Indeed many sections left me wishing that more immediately useful information would have been on offer - instead we were served throwaway sound bites, unsupported vague claims, and scaremongering. In one particularly badly thought out scene, Sarah warned new mothers of the dangers of breast feeding as "chemicals will be passed to the baby".
It might have been better to stress the benefits that breast feeding has for both baby and mother (reduced risk of breast cancer for mother and huge immune system and emotional development benefits for baby) - and to help adequately educate people on what's likely to be genuinely toxic in their lives.
On the whole, I felt the terms "toxic" and "chemical" were thrown around far too freely without real explanation as to the programme makers' interpretation on what they wanted those terms to represent.
The language used in the programme appeared to have been designed to make viewers believe the following statements:
- Every man-made chemical is bad for you.
- Everything natural is good for you.
Just because something is a man-made chemical, doesn't automatically make it unsafe, or toxic.
If anything, sometimes it is entirely beneficial to produce something in a more controlled environment so that one ends up with a less volatile substance. The intended action and effects can be predicted to some extent, which can't always be said about natural materials. The trick is to get the balance, intended effects, formulations, dosages and usage instructions correct.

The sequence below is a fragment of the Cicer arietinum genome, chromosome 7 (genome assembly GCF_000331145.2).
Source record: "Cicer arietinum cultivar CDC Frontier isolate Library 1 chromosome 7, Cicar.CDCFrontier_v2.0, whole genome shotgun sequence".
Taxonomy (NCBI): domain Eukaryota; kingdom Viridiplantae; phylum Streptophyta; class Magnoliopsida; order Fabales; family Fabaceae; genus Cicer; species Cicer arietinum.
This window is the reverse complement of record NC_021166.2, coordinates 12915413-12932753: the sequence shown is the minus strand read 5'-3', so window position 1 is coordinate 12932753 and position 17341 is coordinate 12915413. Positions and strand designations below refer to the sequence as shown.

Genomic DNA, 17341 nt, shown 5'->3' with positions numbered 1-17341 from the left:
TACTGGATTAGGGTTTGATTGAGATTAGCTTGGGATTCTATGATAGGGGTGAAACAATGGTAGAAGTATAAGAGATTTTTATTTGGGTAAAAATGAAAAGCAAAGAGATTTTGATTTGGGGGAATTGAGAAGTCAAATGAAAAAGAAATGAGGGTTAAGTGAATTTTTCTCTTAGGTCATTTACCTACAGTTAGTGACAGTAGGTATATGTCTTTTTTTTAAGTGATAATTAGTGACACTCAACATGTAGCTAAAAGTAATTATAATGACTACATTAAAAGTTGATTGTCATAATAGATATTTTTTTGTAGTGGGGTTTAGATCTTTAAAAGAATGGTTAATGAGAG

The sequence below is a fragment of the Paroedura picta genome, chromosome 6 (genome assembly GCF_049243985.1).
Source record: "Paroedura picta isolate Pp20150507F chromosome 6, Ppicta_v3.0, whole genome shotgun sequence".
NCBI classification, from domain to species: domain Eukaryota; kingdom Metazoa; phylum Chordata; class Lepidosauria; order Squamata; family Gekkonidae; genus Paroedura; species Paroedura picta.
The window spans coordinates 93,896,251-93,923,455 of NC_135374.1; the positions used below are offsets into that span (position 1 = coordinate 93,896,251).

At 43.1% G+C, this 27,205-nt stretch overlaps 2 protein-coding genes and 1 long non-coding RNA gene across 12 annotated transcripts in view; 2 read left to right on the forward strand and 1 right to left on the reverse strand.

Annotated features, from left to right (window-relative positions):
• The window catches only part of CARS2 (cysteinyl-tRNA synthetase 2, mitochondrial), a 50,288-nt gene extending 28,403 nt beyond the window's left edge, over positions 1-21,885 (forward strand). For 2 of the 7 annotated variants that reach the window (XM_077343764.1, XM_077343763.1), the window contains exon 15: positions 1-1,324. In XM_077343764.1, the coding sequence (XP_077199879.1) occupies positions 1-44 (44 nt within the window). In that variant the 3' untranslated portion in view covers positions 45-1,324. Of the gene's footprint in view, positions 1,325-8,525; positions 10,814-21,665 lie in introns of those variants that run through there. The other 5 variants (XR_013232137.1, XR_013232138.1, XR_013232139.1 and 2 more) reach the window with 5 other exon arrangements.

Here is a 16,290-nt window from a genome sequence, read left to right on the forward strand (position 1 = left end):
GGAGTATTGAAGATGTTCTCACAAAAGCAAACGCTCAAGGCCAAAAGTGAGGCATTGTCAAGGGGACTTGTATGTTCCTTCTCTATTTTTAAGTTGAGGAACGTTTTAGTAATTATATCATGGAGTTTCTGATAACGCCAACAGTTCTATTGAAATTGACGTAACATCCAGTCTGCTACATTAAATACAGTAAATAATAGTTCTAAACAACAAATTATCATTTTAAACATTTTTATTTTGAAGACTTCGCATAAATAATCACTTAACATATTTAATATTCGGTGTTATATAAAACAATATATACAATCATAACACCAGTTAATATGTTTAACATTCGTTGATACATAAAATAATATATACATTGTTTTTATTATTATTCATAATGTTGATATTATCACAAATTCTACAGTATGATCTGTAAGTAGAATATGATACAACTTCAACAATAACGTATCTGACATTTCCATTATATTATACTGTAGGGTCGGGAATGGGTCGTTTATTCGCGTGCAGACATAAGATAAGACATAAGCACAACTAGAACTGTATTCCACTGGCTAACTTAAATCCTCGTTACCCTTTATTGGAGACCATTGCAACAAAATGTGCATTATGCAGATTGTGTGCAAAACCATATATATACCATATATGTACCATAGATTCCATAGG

Just because something is natural, doesn't automatically make it safe. (Some of the most potent poisons in the world come from plants and animals: digitalis, deadly nightshade, belladonna, deathcap, black widow spiders, scorpions...). Natural ingredients are still made of chemicals. Yet the programme was fudging the issue by using "chemical" like a swearword.
Furthermore, the programme attempted to make the case that sodium laureth sulphate is bad for you. Sodium laureth sulphate is a coconut-derived surfactant used widely as a foaming agent in shampoos, bubble baths, and even toothpaste.
Now if you remember, one of the test subjects was a girl who actually ate quite a bit of toothpaste on a daily basis. Just because something is bad for you when used inappropriately (cinnamon is lovely sprinkled on my best apple pie recipe, but if I asked you to down a bottle of it in one, you would probably get ill). The programme also failed to present examples of toothpastes without sodium laureth sulphate. They exist and there are some lovely ones out there. Instead the poor girl was given quite an extreme option to try — a traditional Japanese seaweed product that made her gag.